The crew of the USCGC Mohawk (WMEC 913) returned to their homeport Monday, following a 92-day deployment in the U.S. Naval Forces Europe – Africa area of operations, employed by U.S. Sixth Fleet, to defend U.S., allied and partner interests.
Mohawk began its deployment as surface action group commander, leading the transatlantic escort of two newly commissioned 154-foot, Sentinel-class cutters, USCGC Clarence Sutphin Jr. (WPC 1147) and USCGC John Scheuerman (WPC 1146) from Key West, Florida, to the Sixth Fleet area of operations.
While on deployment, Mohawk made significant advances in combating illegal, unregulated, and unreported fishing conducting multinational law enforcement operations at sea in the Atlantic basin. Their efforts served to strengthen existing relationships with African nations, and prioritized opportunities for new partnerships with allies who share common interests in the region.
Mohawk’s crew also worked closely with eight partner nation navies, sailing nearly 19,000 nautical miles in support of American interests abroad. Leading training exercises at-sea and in port, Mohawk hosted diplomatic engagements and participated in community relations events during port visits to Côte d’Ivoire, Ghana, Nigeria, Portugal, Senegal, Sierra Leone and The Gambia. Mohawk was the first United States warship to moor in The Gambia since 1994.
“I am extremely proud of this crew and all they have accomplished over the last three months,” said Cmdr. Andrew Pate, commanding officer of Mohawk. “We are operating in a global Coast Guard and Mohawk’s ability to deploy across the Atlantic Ocean and work alongside our European and Atlantic African partners to combat piracy and illegal, unregulated, and unreported fishing drives home the United States’ commitment to security, stability, and prosperity in the region.”
Mohawk’s deployment also demonstrated the United States’ longstanding commitment of supporting African partners by addressing their security challenges in the maritime domain. The U.S. maritime services routinely work with allied and partner nations to foster a united, global effort to safeguard free and open access to international waterways.
“The successful deployment of USCGC Mohawk to the Gulf of Guinea highlights our continued commitment to our West African partners,” said Vice Adm. Kevin Lunday, commander of U.S. Coast Guard Atlantic Area. “The U.S. Coast Guard is a valued member of the Joint Force, providing unique authorities and capabilities to aid partner nations as they address security and prosperity challenges. Our collaboration and sharing of best practices with our West African counterparts allows us to assist in combating narcotics smuggling, promoting freedom of commerce, and deterring illegal, unreported, and unregulated fishing in their waters.”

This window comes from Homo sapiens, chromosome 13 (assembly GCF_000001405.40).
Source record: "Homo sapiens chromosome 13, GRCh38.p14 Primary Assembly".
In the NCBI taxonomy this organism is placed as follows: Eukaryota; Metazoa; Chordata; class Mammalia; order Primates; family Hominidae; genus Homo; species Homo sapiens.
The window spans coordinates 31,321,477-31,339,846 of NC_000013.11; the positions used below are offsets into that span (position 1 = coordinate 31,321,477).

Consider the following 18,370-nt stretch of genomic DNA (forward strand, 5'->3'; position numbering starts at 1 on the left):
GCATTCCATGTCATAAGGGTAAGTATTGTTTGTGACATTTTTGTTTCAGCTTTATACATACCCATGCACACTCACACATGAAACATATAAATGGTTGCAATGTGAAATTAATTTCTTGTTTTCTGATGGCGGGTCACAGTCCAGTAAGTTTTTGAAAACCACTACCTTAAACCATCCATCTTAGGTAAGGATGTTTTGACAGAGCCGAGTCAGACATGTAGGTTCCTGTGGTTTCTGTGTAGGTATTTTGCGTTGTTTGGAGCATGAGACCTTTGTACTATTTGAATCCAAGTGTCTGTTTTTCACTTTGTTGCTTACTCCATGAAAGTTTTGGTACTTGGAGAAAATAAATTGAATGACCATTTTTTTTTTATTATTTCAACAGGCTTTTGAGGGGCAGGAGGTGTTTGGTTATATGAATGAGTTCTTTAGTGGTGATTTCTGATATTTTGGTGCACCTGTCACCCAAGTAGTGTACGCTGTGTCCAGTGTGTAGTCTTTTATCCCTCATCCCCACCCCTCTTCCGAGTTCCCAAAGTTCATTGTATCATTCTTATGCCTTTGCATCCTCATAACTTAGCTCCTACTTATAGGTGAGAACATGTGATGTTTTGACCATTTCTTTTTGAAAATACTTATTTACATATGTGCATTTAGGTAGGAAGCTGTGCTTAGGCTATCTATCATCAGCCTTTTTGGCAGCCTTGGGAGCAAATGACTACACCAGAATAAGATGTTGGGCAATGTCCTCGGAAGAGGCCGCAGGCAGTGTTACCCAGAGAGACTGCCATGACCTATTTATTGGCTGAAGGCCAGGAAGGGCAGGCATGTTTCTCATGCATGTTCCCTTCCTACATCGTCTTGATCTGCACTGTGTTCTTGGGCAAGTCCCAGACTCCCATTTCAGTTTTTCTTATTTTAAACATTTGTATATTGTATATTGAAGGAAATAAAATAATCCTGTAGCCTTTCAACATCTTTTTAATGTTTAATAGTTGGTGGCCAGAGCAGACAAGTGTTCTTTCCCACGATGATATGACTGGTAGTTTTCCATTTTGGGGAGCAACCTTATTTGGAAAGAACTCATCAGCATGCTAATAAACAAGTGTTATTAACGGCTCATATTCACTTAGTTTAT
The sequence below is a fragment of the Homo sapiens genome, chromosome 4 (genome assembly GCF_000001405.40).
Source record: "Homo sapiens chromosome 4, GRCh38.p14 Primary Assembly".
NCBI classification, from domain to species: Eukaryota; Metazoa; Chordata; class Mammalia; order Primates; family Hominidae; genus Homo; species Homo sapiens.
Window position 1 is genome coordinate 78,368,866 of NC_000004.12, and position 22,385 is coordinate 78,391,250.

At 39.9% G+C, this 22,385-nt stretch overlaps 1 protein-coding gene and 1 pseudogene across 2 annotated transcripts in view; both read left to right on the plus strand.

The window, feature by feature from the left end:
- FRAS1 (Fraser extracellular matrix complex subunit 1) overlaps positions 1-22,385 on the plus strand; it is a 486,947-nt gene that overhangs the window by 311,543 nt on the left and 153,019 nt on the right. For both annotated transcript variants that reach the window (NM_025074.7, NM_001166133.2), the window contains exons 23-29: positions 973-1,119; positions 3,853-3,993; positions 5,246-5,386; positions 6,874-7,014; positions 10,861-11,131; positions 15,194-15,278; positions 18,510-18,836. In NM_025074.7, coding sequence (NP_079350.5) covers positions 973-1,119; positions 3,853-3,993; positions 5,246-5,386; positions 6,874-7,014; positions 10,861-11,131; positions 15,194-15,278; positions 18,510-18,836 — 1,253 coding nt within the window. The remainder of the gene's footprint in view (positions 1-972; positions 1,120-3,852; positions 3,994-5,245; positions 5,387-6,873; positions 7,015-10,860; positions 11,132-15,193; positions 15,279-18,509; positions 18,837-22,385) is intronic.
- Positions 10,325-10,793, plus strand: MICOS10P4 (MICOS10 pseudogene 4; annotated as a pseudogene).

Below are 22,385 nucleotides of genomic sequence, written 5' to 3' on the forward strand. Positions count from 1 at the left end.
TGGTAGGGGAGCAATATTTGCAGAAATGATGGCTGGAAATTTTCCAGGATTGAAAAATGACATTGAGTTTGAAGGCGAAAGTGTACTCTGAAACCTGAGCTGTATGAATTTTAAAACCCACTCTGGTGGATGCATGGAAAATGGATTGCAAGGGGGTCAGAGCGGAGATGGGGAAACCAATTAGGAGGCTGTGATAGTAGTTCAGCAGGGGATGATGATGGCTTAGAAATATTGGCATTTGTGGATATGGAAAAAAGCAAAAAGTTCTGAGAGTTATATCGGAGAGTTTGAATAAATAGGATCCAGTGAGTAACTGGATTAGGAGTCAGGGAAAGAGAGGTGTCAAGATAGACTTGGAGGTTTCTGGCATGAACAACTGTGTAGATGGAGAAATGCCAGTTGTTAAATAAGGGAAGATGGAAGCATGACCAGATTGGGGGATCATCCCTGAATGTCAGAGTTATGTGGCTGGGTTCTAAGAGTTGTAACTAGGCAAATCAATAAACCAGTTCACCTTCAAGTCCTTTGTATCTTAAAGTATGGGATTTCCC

Mohawk deployed with 18 temporarily assigned members, including a Coast Guard physician’s assistant from Training Center Cape May, a Coast Guard aviation detachment and MH-65E Dolphin helicopter from Coast Guard Air Station Houston, and a law enforcement detachment team.
While at sea, Mohawk’s crew completed aviation, damage control, engineering, seamanship and navigation training to maintain operational readiness and prepare for future multi-mission deployments. Mohawk’s crew also located, and successfully freed, five sea turtles trapped in hundreds of feet of abandoned fishing gear shortly after departing Dakar, Senegal.
Commissioned in March 1991, Mohawk is the 13th and last of the Famous-class Coast Guard cutters. It is named for the Algonquin tribe of Iroquoian Indians who lived in the Mohawk Valley of New York, and is the third cutter to bear the name. Mohawk is homeported in Key West, Florida.